Academic journal article Psychomusicology

Relationships between Everyday Music Listening Habits and Involuntary Musical Imagery: Does Music Listening Condition Musical Imagery?

Academic journal article Psychomusicology

Relationships between Everyday Music Listening Habits and Involuntary Musical Imagery: Does Music Listening Condition Musical Imagery?

Article excerpt

The experience of involuntary musical imagery (INMI) is a common phenomenon in the everyday life of the majority of people: According to a large-scale survey, 89.2% of participants experience it at least once a week (Liikkanen, 2012). In the past decade, research into INMI has increased considerably, providing insight into the frequency of occurrence of INMI in different populations (Floridou, Williamson, & Stewart, 2014; Müllensiefen et al., 2014), the veridicality of musical characteristics of INMI (Jakubowski, Farrugia, & Stewart, 2016), distinctions between music that is less likely to be involuntarily imagined (Jakubowski, Finkel, Stewart, & Müllensiefen, 2016; Williamson & Müllensiefen, 2012), and circumstances that may trigger musical imagery (Beaman & Williams, 2013; Byron & Fowles, 2015; Hyman et al., 2013, 2015). This paper contributes to this growing area of research by investigating the relationship between listening habits and INMI occurrences, assuming that listening habits "prepare" listeners to experience INMI in particular circumstances. We assume that this "preparation" or "conditioning" is stronger in cases where the music listening and the INMI are experienced as positive and with the frequency of particular music-listening habits. Before we examine these predictions in more detail, we will first take a closer look at what experiences are included when investigating INMI and under what circumstances INMI has previously been found to occur.

INMI: Definitions and Contributing Factors

The phenomenon of involuntary musical imagery (INMI) can broadly be described as subjectively hearing music playing in one's mind without the individual actively retrieving it. Another term that is widely used to describe this experience is "earworms" (a translation of the German word ohrwurm). Associated with this idea of an "earworm" is that it is "stuck" and repeats itself. Indeed, it may be a relatively short fragment of music that one hears in one's head involuntarily and it repeats (Beaman & Williams, 2010). Despite the involuntary and often persistent nature of "earworms", it is distinct from stronger forms of INMI, such as musical obsessions or hallucinations (Williams, 2015), which we do not consider in this paper.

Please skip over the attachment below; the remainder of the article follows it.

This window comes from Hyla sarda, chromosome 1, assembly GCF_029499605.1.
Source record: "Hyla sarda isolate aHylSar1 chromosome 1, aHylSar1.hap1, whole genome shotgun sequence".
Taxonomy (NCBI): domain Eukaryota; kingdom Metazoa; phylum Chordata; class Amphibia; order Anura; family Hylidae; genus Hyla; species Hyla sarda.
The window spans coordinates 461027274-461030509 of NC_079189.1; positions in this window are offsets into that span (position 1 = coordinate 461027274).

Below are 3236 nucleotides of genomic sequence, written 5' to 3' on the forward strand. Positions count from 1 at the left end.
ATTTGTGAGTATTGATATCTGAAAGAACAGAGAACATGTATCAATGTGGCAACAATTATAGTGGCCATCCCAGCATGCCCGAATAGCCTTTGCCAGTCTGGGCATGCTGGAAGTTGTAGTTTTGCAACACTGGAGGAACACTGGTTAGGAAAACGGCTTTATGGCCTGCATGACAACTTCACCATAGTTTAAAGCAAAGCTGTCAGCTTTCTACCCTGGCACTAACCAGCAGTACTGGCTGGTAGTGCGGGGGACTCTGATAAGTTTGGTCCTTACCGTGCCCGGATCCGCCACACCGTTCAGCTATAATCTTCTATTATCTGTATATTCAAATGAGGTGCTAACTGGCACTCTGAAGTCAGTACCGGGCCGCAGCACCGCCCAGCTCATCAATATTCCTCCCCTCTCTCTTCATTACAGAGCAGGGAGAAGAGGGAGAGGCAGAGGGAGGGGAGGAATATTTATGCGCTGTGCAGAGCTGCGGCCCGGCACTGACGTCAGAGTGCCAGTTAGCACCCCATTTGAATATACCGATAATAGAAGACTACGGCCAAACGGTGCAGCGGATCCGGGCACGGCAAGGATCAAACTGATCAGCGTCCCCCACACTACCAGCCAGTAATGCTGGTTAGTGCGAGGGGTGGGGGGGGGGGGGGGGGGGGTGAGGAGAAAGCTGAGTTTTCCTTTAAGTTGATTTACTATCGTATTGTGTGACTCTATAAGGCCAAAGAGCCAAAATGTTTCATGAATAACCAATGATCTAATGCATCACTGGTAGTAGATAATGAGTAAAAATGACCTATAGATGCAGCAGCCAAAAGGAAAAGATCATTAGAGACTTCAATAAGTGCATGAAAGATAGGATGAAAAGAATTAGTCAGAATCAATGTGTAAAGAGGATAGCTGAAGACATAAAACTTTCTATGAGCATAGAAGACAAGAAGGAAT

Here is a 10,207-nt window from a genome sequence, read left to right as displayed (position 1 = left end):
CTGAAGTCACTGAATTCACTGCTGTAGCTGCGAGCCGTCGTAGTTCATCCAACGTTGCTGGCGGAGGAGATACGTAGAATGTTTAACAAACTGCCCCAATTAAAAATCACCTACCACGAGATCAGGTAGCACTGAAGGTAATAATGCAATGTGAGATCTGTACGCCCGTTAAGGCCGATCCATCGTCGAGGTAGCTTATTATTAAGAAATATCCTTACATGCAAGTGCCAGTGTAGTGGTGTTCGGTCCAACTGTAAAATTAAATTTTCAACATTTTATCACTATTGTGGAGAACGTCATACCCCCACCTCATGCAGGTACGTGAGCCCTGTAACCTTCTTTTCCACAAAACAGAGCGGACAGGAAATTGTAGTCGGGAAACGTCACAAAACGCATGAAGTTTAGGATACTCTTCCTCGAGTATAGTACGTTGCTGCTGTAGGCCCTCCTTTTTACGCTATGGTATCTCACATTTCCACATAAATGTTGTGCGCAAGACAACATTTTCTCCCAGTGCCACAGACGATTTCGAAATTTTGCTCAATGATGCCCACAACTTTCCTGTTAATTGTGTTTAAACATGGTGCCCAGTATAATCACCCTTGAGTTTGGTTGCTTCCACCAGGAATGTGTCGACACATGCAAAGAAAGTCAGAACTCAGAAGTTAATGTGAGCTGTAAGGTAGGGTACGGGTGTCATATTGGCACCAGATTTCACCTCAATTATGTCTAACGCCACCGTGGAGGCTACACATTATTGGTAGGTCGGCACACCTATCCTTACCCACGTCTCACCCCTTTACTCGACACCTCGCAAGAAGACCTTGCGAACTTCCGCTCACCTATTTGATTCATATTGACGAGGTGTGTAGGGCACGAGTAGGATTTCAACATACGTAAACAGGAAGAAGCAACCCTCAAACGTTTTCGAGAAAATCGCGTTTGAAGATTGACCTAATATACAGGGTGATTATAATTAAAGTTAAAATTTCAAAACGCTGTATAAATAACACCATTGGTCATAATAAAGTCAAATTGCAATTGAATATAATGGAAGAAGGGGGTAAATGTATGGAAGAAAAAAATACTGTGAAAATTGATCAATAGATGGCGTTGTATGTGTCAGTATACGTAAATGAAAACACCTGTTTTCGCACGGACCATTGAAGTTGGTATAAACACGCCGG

Being repeated and involuntary, the association of experiencing an "earworm" may be negative. Halpern and Bartlett (2011) defined earworms as "persistent episodes of musical retrieval", or "persistent musical memories" commonly known to be an annoying and/or a distracting experience (p. 425). Beaman and Williams (2010) described it as the "inability to dislodge a song and prevent it from repeating itself in one's head" (p. 637). The results of these studies, however, indicated that although it can be an annoying experience, many people actually find their earworms pleasant.

Over the years, scholars have given different names and descriptions of the phenomenon. Sacks (2007) distinguishes "brain worms" or "sticky music" from "music on the brain" or "imagery", describing brain worms as having annoying attributes, and music on the brain as being pleasant and reflective of musical taste. Brown (2006), on the other hand, addressed the phenomenon as the perpetual music track, a general term he used for various forms of musical imagery experiences. Liikkanen (2008) referred to it as involuntary musical imagery "INMI," whereas Levitin (2006) called it the "stuck song syndrome". Wammes and Barušs (2009) described the phenomenon as "spontaneous musical imagery". Beaman and Williams (2010, 2013) and Halpern and Bartlett (2011) used the term earworms. Their use of the term earworms seems, however, equivalent to the use of the term INMI in other papers (Jakubowski et al., 2016; Müllensiefen et al., 2014; Williamson et al., 2012). These differences may just be a matter of inconsistencies in terminology (see also Williams, 2015, for a comprehensive overview). They may however also point toward the existence of more than one phenomenon, which is one of the questions that will be addressed in this study. …

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